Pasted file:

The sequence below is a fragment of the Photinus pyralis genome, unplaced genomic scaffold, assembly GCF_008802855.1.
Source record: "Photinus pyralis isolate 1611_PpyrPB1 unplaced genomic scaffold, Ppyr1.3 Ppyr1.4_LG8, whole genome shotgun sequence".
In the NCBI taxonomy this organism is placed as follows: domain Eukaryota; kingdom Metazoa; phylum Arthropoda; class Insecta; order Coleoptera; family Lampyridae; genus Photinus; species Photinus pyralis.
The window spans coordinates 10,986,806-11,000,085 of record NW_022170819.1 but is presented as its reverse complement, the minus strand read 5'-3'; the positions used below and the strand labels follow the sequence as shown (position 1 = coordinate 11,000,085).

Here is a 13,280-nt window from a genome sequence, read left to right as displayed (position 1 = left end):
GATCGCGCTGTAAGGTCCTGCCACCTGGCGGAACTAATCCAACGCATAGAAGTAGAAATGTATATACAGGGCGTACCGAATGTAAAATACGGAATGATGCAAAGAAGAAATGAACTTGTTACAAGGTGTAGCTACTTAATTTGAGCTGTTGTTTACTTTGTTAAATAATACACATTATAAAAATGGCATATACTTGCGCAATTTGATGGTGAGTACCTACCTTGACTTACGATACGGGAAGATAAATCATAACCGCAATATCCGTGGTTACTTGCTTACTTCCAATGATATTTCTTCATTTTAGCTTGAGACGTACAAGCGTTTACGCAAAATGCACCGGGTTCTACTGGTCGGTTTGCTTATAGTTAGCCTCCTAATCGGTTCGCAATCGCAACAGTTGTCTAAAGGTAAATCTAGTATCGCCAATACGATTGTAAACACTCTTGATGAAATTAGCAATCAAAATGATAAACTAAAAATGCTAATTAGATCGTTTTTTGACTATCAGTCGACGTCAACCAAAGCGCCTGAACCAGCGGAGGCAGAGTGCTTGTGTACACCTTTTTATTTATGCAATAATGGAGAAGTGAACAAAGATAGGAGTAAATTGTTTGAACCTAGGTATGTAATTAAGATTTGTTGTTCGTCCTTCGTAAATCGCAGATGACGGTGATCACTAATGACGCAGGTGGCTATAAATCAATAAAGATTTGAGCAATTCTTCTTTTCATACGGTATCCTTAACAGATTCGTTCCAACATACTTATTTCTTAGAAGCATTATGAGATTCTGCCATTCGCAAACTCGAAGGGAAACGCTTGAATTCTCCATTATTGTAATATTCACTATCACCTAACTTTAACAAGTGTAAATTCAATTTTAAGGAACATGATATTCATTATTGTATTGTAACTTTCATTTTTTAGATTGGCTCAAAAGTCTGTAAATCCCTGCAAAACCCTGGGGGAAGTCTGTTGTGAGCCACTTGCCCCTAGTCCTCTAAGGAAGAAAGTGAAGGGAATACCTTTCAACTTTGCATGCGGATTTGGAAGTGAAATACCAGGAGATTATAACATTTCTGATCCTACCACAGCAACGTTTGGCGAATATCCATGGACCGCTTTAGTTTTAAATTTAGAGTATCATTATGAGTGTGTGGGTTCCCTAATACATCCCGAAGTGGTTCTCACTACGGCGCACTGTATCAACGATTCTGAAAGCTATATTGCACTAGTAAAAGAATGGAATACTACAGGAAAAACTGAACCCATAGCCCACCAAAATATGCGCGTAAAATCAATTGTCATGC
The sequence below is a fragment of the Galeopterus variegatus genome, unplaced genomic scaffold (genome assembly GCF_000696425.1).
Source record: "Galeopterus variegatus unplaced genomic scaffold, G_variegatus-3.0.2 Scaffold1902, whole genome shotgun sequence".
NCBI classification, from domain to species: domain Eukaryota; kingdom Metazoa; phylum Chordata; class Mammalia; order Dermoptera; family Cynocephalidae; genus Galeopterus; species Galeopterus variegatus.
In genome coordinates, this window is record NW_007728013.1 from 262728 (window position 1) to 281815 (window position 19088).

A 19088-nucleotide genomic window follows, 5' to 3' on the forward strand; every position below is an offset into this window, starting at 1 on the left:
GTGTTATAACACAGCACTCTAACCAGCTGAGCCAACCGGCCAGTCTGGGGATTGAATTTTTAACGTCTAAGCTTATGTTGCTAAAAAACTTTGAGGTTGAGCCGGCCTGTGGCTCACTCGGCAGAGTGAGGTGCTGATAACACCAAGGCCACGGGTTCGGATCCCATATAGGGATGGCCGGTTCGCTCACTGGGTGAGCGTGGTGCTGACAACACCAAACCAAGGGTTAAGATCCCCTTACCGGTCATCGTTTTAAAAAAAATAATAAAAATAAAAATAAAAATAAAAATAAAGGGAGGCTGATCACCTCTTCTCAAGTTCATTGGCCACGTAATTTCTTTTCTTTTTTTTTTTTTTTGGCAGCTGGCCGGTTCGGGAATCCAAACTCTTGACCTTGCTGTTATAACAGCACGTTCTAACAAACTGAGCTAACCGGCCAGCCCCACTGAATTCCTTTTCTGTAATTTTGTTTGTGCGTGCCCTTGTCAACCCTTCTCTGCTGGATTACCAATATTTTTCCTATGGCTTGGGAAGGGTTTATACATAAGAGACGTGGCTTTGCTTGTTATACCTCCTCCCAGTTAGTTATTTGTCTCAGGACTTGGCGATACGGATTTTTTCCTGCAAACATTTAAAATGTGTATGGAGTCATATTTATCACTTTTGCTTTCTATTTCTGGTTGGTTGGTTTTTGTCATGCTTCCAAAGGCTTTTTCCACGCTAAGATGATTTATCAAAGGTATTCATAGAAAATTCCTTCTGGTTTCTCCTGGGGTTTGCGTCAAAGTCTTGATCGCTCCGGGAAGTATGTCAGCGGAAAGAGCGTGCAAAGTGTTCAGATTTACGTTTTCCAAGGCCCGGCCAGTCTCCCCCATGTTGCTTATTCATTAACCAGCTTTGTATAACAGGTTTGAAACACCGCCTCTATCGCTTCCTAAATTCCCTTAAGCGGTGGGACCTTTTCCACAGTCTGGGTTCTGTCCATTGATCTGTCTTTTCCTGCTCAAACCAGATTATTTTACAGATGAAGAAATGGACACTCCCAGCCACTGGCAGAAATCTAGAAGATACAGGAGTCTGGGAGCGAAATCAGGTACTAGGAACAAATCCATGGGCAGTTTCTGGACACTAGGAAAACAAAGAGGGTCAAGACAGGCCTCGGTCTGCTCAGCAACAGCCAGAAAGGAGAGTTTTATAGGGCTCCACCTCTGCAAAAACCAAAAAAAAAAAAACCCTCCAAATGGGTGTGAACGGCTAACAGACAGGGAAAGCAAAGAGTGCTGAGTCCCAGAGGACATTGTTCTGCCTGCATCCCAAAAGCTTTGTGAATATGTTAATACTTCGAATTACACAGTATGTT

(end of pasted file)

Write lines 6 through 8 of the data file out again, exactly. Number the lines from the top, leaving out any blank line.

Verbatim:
GATCGCGCTGTAAGGTCCTGCCACCTGGCGGAACTAATCCAACGCATAGAAGTAGAAATGTATATACAGGGCGTACCGAATGTAAAATACGGAATGATGCAAAGAAGAAATGAACTTGTTACAAGGTGTAGCTACTTAATTTGAGCTGTTGTTTACTTTGTTAAATAATACACATTATAAAAATGGCATATACTTGCGCAATTTGATGGTGAGTACCTACCTTGACTTACGATACGGGAAGATAAATCATAACCGCAATATCCGTGGTTACTTGCTTACTTCCAATGATATTTCTTCATTTTAGCTTGAGACGTACAAGCGTTTACGCAAAATGCACCGGGTTCTACTGGTCGGTTTGCTTATAGTTAGCCTCCTAATCGGTTCGCAATCGCAACAGTTGTCTAAAGGTAAATCTAGTATCGCCAATACGATTGTAAACACTCTTGATGAAATTAGCAATCAAAATGATAAACTAAAAATGCTAATTAGATCGTTTTTTGACTATCAGTCGACGTCAACCAAAGCGCCTGAACCAGCGGAGGCAGAGTGCTTGTGTACACCTTTTTATTTATGCAATAATGGAGAAGTGAACAAAGATAGGAGTAAATTGTTTGAACCTAGGTATGTAATTAAGATTTGTTGTTCGTCCTTCGTAAATCGCAGATGACGGTGATCACTAATGACGCAGGTGGCTATAAATCAATAAAGATTTGAGCAATTCTTCTTTTCATACGGTATCCTTAACAGATTCGTTCCAACATACTTATTTCTTAGAAGCATTATGAGATTCTGCCATTCGCAAACTCGAAGGGAAACGCTTGAATTCTCCATTATTGTAATATTCACTATCACCTAACTTTAACAAGTGTAAATTCAATTTTAAGGAACATGATATTCATTATTGTATTGTAACTTTCATTTTTTAGATTGGCTCAAAAGTCTGTAAATCCCTGCAAAACCCTGGGGGAAGTCTGTTGTGAGCCACTTGCCCCTAGTCCTCTAAGGAAGAAAGTGAAGGGAATACCTTTCAACTTTGCATGCGGATTTGGAAGTGAAATACCAGGAGATTATAACATTTCTGATCCTACCACAGCAACGTTTGGCGAATATCCATGGACCGCTTTAGTTTTAAATTTAGAGTATCATTATGAGTGTGTGGGTTCCCTAATACATCCCGAAGTGGTTCTCACTACGGCGCACTGTATCAACGATTCTGAAAGCTATATTGCACTAGTAAAAGAATGGAATACTACAGGAAAAACTGAACCCATAGCCCACCAAAATATGCGCGTAAAATCAATTGTCATGC
The sequence below is a fragment of the Galeopterus variegatus genome, unplaced genomic scaffold (genome assembly GCF_000696425.1).
Source record: "Galeopterus variegatus unplaced genomic scaffold, G_variegatus-3.0.2 Scaffold1902, whole genome shotgun sequence".